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Brewer will not call special session for Tuesday

Gov. Jan Brewer (AP Photo/Ross D. Franklin)

The Governor’s Office announced that there will not be a special session on redistricting Tuesday.

Republican lawmakers from both chambers had been told to plan on being at the Capitol on Tuesday, and many assumed that Brewer would call a special session to remove Arizona Independent Redistricting Commission Chairwoman Colleen Mathis.

The announcement that Brewer – who is out of town for the week preparing for the release of her book, “Scorpions for Breakfast” – would not issue the expected call put at least a temporary halt to talk of ousting Mathis and perhaps other members of the commission. Brewer needs the support of 20 of the 21 Senate Republicans to remove a commissioner, and at least one will be out of town after Tuesday. Democrats are expected to oppose any attempt to remove a commissioner.

Brewer spokesman Matthew Benson said the governor hasn’t ruled out a special session, but wouldn’t say if or when she would issue the call.

“She hasn’t decided on anything yet. We haven’t announced anything yet,” Benson said. “She has many options at her disposal.”

Republican lawmakers are still expected at the Capitol on Tuesday to vote on a memorial detailing myriad accusations against the IRC. The four Republican members of the Joint Legislative Committee on Redistricting voted unanimously on Monday to forward its report to the full Legislature. The committee’s two Democrats have boycotted the panel.

Several lawmakers said they had been told to prepare for a possible special session on Tuesday to address both the memorial and Mathis’ removal.

Rep. Bob Robson, R-Chandler, confirmed that House Republicans received an email today from Majority Whip Debbie Lesko “giving us the heads-up that we might be looking at 1 p.m. [Tuesday]” for a special session. The email to House members said that House Speaker Andy Tobin was still talking to the Senate and the Governor’s Office, but Robson added that legislators had previously been asked about their availability this week.

Rep. Jack Harper, R-Surprise, also said he got an email from Lesko saying “we’ll most likely go into session to vote on a memorial” tomorrow. He said the email didn’t say anything about removing any of the commissioners, though the House has no role in the removal of IRC members anyway.

Senate Majority Leader Andy Biggs, a member of the joint committee examining the IRC, said he received an email from Senate Republican Chief of Staff Wendy Baldo telling him to plan on being at the Capitol at 1:30 p.m. He said the email didn’t mention whether Brewer would call a special session, though he presumed that she would, due to her recent letter to the commissioners.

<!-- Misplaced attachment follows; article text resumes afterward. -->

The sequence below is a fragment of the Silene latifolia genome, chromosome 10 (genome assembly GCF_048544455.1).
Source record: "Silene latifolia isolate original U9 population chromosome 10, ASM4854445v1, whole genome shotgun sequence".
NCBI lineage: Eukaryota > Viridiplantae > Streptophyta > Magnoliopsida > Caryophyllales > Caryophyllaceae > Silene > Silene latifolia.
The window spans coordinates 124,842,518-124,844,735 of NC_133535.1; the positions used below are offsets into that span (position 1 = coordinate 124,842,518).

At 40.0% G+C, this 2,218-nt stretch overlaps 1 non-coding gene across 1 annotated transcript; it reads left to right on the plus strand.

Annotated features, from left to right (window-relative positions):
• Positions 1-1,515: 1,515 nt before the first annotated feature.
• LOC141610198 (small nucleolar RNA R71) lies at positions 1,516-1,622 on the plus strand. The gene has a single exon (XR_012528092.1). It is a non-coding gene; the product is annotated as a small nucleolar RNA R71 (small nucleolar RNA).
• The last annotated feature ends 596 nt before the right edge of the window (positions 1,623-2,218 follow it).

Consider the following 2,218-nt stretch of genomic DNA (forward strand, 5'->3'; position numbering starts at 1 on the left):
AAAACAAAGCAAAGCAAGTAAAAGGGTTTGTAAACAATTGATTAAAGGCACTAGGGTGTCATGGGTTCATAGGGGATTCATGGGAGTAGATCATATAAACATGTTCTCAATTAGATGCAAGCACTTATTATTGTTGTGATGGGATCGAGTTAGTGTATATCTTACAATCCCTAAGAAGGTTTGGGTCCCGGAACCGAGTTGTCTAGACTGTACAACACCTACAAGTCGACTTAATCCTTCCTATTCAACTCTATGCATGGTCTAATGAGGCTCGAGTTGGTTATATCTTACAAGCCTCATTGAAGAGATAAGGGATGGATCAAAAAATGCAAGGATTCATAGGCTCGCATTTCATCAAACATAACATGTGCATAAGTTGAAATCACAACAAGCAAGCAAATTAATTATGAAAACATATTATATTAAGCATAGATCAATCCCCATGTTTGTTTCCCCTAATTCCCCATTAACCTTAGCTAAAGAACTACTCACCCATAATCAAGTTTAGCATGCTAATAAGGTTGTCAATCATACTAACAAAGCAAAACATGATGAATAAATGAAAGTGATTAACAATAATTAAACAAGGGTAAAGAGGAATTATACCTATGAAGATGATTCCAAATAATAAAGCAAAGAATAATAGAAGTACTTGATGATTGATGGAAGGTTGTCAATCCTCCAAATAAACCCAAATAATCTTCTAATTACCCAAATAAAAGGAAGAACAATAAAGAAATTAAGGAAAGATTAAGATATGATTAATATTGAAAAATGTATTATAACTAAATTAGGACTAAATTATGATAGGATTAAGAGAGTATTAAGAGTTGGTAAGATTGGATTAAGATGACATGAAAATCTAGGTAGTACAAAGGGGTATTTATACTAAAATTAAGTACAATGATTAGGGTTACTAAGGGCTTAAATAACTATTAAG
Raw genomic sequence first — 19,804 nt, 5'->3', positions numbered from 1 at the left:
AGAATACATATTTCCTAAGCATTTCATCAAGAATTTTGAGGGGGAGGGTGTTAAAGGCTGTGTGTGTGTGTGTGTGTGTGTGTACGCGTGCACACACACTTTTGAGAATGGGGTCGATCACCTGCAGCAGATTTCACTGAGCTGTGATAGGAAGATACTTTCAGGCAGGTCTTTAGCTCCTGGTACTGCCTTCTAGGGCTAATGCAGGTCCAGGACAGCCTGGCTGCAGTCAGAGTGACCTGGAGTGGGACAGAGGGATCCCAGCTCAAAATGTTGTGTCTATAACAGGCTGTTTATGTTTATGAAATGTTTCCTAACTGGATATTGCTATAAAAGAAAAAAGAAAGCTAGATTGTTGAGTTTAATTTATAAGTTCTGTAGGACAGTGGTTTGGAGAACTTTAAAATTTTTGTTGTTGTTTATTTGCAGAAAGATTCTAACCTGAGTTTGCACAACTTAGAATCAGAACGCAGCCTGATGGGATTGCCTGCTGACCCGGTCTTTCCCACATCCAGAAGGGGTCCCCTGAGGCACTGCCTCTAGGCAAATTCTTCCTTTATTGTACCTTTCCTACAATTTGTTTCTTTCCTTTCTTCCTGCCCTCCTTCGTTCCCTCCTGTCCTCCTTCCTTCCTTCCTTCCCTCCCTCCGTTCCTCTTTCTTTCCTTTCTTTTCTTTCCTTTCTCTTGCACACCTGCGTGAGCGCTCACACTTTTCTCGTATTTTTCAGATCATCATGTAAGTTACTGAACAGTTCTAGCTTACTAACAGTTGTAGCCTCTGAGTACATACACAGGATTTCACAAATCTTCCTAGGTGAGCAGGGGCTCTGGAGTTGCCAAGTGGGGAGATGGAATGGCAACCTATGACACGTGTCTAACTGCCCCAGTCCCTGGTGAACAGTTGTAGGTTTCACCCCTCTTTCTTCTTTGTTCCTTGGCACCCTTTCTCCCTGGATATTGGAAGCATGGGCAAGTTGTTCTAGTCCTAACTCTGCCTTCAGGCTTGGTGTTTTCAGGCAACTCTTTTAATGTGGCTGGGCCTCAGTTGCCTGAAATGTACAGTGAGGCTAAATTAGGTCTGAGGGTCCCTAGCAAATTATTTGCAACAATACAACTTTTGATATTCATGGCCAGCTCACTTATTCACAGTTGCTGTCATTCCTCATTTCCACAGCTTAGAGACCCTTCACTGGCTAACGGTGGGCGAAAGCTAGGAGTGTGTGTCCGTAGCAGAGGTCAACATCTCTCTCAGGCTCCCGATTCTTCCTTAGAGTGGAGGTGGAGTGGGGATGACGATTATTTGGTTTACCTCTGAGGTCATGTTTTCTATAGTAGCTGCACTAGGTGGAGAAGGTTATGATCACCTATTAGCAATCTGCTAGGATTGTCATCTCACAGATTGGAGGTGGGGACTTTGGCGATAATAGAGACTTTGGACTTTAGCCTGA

Expectations for a special session were high after Brewer wrote an Oct. 26 letter to the five commissioners demanding answers to a handful of allegations of “neglect of duty” and “gross misconduct in office.” Brewer set the deadline for their responses at 8 a.m. Monday. IRC attorney Mary O’Grady wrote a collective response for the commission, and all five commissioners responded individually, as well.

Under the Arizona Constitution, the letter is the first step required before the governor and Senate can remove a commissioner.

Biggs said he would prefer a special session to pass the committee’s memorial, but didn’t believe it was necessary. The 43-page report alleges that:

- The commission did not comply with requirements in the Voting Rights Act because it did not compile or analyze racial voting patterns.
- The commission did not draw legislative districts that had roughly equal population. The report said the proposed legislative map has a 5.6 percent population deviation between districts.
- Several congressional and legislative districts violate the constitutional requirement that districts be compact and contiguous.
- Several congressional and legislative districts violate the constitutional requirement that the IRC respect communities of interest.
- The commission did not use visible geographic and political boundaries in drawing the maps, as the Arizona Constitution requires.
- The commission put much emphasis on competitiveness while ignoring other constitutional criteria, and ultimately drew a congressional map that is less competitive than current one.
- The commission improperly considered the residences of incumbents and candidates, which is prohibited by the Arizona Constitution.
- The commission improperly considered voter registration and history during the first round of mapping, which would be a violation of the Arizona Constitution. However, Arizona Supreme Court case law from the first IRC clearly states that the first round of mapping is the phase in which the commission draws a “grid map” based only on equal population, not the round in which it adjusts the grid map for the other constitutional criteria. House GOP counsel Peter Gentala said that constitutional requirement should be applied because the IRC abandoned its grid map.

– Luige del Puerto contributed to this story

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